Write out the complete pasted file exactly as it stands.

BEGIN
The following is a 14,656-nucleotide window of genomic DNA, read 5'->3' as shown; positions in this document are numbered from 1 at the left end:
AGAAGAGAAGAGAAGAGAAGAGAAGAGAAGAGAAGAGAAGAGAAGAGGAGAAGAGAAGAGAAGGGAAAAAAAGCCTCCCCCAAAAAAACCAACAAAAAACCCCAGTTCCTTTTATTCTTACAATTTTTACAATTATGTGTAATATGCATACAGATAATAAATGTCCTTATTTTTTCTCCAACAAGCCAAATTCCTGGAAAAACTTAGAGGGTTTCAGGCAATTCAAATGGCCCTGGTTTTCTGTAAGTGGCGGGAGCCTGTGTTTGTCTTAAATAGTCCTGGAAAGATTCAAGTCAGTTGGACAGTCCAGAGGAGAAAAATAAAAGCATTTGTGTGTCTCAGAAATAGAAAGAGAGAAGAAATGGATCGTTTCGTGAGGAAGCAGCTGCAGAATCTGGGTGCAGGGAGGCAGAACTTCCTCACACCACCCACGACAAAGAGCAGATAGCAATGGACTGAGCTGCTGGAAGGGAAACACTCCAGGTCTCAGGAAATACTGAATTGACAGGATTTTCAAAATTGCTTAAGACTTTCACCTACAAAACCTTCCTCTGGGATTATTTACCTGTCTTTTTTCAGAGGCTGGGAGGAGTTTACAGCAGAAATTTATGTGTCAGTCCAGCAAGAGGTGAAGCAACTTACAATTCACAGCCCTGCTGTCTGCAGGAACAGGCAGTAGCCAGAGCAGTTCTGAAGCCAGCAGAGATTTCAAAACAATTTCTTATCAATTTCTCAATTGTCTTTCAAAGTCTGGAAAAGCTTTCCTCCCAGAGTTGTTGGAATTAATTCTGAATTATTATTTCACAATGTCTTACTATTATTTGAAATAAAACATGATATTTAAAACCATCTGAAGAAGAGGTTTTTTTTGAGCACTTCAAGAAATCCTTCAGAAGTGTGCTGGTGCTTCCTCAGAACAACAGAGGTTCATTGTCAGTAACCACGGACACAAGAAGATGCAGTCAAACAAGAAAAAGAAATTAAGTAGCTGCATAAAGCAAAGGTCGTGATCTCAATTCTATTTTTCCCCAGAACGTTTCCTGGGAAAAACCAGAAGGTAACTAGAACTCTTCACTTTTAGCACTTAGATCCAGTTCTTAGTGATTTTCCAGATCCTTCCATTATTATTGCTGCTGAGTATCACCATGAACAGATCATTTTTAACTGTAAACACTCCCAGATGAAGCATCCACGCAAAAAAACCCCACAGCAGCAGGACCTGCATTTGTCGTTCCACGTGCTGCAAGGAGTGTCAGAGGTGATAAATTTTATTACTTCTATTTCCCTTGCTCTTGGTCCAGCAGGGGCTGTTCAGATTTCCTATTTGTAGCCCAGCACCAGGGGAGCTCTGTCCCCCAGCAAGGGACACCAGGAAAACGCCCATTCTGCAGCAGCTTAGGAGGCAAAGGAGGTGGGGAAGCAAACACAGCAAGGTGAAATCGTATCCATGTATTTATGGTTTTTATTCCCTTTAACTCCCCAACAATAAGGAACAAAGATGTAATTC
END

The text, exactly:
The following is a 14,656-nucleotide window of genomic DNA, read 5'->3' as shown; positions in this document are numbered from 1 at the left end:
AGAAGAGAAGAGAAGAGAAGAGAAGAGAAGAGAAGAGAAGAGAAGAGGAGAAGAGAAGAGAAGGGAAAAAAAGCCTCCCCCAAAAAAACCAACAAAAAACCCCAGTTCCTTTTATTCTTACAATTTTTACAATTATGTGTAATATGCATACAGATAATAAATGTCCTTATTTTTTCTCCAACAAGCCAAATTCCTGGAAAAACTTAGAGGGTTTCAGGCAATTCAAATGGCCCTGGTTTTCTGTAAGTGGCGGGAGCCTGTGTTTGTCTTAAATAGTCCTGGAAAGATTCAAGTCAGTTGGACAGTCCAGAGGAGAAAAATAAAAGCATTTGTGTGTCTCAGAAATAGAAAGAGAGAAGAAATGGATCGTTTCGTGAGGAAGCAGCTGCAGAATCTGGGTGCAGGGAGGCAGAACTTCCTCACACCACCCACGACAAAGAGCAGATAGCAATGGACTGAGCTGCTGGAAGGGAAACACTCCAGGTCTCAGGAAATACTGAATTGACAGGATTTTCAAAATTGCTTAAGACTTTCACCTACAAAACCTTCCTCTGGGATTATTTACCTGTCTTTTTTCAGAGGCTGGGAGGAGTTTACAGCAGAAATTTATGTGTCAGTCCAGCAAGAGGTGAAGCAACTTACAATTCACAGCCCTGCTGTCTGCAGGAACAGGCAGTAGCCAGAGCAGTTCTGAAGCCAGCAGAGATTTCAAAACAATTTCTTATCAATTTCTCAATTGTCTTTCAAAGTCTGGAAAAGCTTTCCTCCCAGAGTTGTTGGAATTAATTCTGAATTATTATTTCACAATGTCTTACTATTATTTGAAATAAAACATGATATTTAAAACCATCTGAAGAAGAGGTTTTTTTTGAGCACTTCAAGAAATCCTTCAGAAGTGTGCTGGTGCTTCCTCAGAACAACAGAGGTTCATTGTCAGTAACCACGGACACAAGAAGATGCAGTCAAACAAGAAAAAGAAATTAAGTAGCTGCATAAAGCAAAGGTCGTGATCTCAATTCTATTTTTCCCCAGAACGTTTCCTGGGAAAAACCAGAAGGTAACTAGAACTCTTCACTTTTAGCACTTAGATCCAGTTCTTAGTGATTTTCCAGATCCTTCCATTATTATTGCTGCTGAGTATCACCATGAACAGATCATTTTTAACTGTAAACACTCCCAGATGAAGCATCCACGCAAAAAAACCCCACAGCAGCAGGACCTGCATTTGTCGTTCCACGTGCTGCAAGGAGTGTCAGAGGTGATAAATTTTATTACTTCTATTTCCCTTGCTCTTGGTCCAGCAGGGGCTGTTCAGATTTCCTATTTGTAGCCCAGCACCAGGGGAGCTCTGTCCCCCAGCAAGGGACACCAGGAAAACGCCCATTCTGCAGCAGCTTAGGAGGCAAAGGAGGTGGGGAAGCAAACACAGCAAGGTGAAATCGTATCCATGTATTTATGGTTTTTATTCCCTTTAACTCCCCAACAATAAGGAACAAAGATGTAATTC